A-penny-a-cup, coffeehouses (cafés) started becoming the go-to hangout spots in the late 1600s! Today, we take a look at how the coffeehouse culture entered the English-speaking world and, quite surprisingly, influenced the arrival of the modern newspaper.
The first English coffeehouse
Merchants and sailors from Europe had seen coffeehouses in the middle-East, ofcourse, but could not quite understand how patrons drank a beverage which was “blacke as soote and not tasting much unlike it”, until the first English coffeehouse sprang up in Oxford in 1652. The benefits of coffee – to drink as much of it as one wanted without getting drunk (and actually feeling more awake) – aided discussions and debates, and attracted the English. The same year saw London’s first coffeehouse, Pasqua Rosée, and some more of them started sprouting around the city. By the first half of the 18th century, there were over 500 coffeehouses in London!
Who visited the coffeehouses?
Men (and only men) of any religion, occupation and class could give these places a visit. So many writers, patrons, merchants and businessmen came here, and so often, that people would send letters for them, knowing for a fact that these would be delivered to the intended recipient. Some coffeehouses gained their name after famous people of the day became regular visiters, orators and debaters there. Promoting equality and liberty, these coffeehouses stood apart from the whole of England which was still busy discriminating among its citizens. The not-so-clean settings, constant cussing and regular heated discussions were considered unfeminine(if only they knew!), So, women were barred from entering these “masculine” spaces.
What happened in these coffeehouses?
Even back then, formality was tiring. Men started visiting these coffee houses to sit in relaxed and cozy surroundings. The readings of newspapers and pamphlets sparked discussions and debates, so much so that, in 1675, King Charles II had to issue a notice that banned the circulation of any newspapers(except the London Gazette) in these hotspots! It is this ban that initiated the publication of periodicals – published twice or thrice a week – to satiate the hunger for gossip and information. These periodicals can be called the forerunners of today’s celebrity gossip columns.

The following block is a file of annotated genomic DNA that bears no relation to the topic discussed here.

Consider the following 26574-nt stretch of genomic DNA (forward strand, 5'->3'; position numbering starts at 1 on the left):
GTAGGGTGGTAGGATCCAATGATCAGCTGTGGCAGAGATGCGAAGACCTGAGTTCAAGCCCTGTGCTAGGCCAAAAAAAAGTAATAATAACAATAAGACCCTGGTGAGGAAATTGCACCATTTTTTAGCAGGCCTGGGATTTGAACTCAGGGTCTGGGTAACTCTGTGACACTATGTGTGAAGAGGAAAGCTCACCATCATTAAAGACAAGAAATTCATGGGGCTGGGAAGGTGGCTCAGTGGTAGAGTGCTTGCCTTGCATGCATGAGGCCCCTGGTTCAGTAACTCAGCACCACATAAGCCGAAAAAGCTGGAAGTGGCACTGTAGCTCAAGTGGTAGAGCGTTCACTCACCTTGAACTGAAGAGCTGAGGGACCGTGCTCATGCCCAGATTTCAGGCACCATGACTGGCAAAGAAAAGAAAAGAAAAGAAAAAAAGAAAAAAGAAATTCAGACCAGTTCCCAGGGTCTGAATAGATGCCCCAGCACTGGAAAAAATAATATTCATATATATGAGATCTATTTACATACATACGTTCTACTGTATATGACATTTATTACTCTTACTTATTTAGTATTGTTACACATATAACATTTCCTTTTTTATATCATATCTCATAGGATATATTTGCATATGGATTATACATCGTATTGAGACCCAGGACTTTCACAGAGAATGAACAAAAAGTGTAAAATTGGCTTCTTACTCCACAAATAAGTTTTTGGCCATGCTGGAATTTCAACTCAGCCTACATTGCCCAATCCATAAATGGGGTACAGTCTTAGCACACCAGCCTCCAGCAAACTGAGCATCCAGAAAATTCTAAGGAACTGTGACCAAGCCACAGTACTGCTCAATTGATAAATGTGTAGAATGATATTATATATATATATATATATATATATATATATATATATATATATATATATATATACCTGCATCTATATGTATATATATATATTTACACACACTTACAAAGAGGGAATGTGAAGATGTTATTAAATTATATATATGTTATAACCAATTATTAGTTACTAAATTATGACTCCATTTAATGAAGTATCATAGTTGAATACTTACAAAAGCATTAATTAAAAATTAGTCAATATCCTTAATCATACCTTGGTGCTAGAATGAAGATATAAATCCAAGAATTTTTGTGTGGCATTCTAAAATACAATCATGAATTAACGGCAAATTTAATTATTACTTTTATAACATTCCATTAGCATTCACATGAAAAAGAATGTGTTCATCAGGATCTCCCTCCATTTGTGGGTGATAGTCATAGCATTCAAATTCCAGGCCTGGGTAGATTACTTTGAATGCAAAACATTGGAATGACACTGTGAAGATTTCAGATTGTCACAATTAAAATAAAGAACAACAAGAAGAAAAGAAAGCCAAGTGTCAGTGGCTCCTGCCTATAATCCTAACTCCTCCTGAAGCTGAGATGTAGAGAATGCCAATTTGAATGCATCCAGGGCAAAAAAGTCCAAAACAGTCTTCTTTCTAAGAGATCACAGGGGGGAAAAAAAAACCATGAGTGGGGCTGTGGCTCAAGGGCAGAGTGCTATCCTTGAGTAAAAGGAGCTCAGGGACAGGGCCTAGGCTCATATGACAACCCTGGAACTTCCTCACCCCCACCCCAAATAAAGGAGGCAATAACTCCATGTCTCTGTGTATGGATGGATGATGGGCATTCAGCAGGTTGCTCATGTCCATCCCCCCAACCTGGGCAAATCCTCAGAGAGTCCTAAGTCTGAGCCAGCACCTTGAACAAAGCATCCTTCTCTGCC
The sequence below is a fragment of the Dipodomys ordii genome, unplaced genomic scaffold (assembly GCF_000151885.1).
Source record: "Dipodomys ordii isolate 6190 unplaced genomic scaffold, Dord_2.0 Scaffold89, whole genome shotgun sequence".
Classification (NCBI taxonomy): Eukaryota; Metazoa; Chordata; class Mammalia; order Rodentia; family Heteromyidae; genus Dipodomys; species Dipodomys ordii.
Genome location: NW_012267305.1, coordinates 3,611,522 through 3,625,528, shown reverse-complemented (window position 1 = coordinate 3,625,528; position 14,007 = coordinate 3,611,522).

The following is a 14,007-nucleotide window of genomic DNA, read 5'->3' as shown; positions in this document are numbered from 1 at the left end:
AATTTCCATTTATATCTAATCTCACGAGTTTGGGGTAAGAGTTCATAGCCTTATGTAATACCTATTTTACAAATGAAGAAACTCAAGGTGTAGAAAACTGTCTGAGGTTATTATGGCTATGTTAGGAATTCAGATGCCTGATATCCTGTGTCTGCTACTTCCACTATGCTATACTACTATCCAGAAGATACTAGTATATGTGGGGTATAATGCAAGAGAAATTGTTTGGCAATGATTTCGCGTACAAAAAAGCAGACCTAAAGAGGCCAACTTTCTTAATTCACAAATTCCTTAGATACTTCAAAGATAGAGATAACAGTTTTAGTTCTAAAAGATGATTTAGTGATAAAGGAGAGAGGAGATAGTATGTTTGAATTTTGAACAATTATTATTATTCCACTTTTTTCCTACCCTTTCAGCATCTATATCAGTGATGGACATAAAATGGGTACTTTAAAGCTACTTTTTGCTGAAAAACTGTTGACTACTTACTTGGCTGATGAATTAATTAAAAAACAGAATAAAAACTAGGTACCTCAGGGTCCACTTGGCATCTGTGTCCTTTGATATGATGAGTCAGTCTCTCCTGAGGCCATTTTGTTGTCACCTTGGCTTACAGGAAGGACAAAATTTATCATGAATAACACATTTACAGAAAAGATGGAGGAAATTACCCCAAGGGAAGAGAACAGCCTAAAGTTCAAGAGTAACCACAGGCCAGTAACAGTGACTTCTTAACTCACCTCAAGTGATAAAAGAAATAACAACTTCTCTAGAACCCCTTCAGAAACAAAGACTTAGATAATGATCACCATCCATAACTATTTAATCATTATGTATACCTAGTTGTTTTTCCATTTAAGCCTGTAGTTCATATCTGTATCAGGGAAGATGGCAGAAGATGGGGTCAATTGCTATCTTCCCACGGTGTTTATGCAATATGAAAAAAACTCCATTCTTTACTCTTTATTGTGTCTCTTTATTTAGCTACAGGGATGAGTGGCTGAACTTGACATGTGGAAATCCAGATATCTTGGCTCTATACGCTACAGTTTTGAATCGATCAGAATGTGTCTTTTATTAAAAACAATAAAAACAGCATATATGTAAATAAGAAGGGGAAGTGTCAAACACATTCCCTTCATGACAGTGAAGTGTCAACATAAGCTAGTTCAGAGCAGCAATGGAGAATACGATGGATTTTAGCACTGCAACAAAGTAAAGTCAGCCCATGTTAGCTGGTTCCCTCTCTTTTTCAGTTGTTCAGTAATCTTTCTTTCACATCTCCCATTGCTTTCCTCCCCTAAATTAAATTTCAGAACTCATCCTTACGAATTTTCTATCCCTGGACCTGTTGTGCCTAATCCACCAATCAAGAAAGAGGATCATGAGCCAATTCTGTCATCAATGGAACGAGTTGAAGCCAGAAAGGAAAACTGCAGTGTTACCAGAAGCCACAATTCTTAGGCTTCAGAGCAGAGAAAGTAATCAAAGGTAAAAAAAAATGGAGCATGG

Gossip was a very common affair and everyone present would indulge in it. Journalists would send “runners” to get the latest talk-of-the-town and hype up the attendees over the upcoming news. Cliffhangers ensured sold-out copies! Coffeehouse owners would make sure to supply newspapers, pamphlets and periodicals to customers, leading to intellectual and (sometimes) comical discussions.
Alhough these coffeehouses were comfy and democratic, even business meetings took place here.
Which coffeehouses were famous and for what?
Interestingly, some of these coffeehouses were known to be exclusive hangouts for some particular professionals or the other.
As an old version of the open-mic, poet John Dryden would regularly visit Will’s Coffee-House and exchange his satirical poems with the writer’s community. Writers Joseph Addison, Richard Steele, Alexander Pope and Jonathan Swift(does Gulliver’s Travels ring a bell?) were regulars at the Button’s Club. Publishers would gather at the Latin Coffee-House and booksellers at the Chapter Coffee-House. Tom’s was famous for hosting bankers and insurers, and Lloyd’s for ship-owners and merchants.
Why should we care?
We could very conveniently forget the history of coffee-shops, but in all truth, we can’t. Cafés are spewn everywhere around us, and so is coffee. Even though historians might differ in their views, it is doubtless that coffeehouses challenged class hierarchy and equated men of all backgrounds. Besides, knowing our roots makes us humble(and in this case, hyperactive).
Make sure you give your friend a walk down the lane the next time you visit a coffee shop!Oh, by the way, coffee and newspaper first thing in the morning makes much more sense now, doesn’t it?
If you like this article, also check out: The Relationship Between A Doughnut And A Cop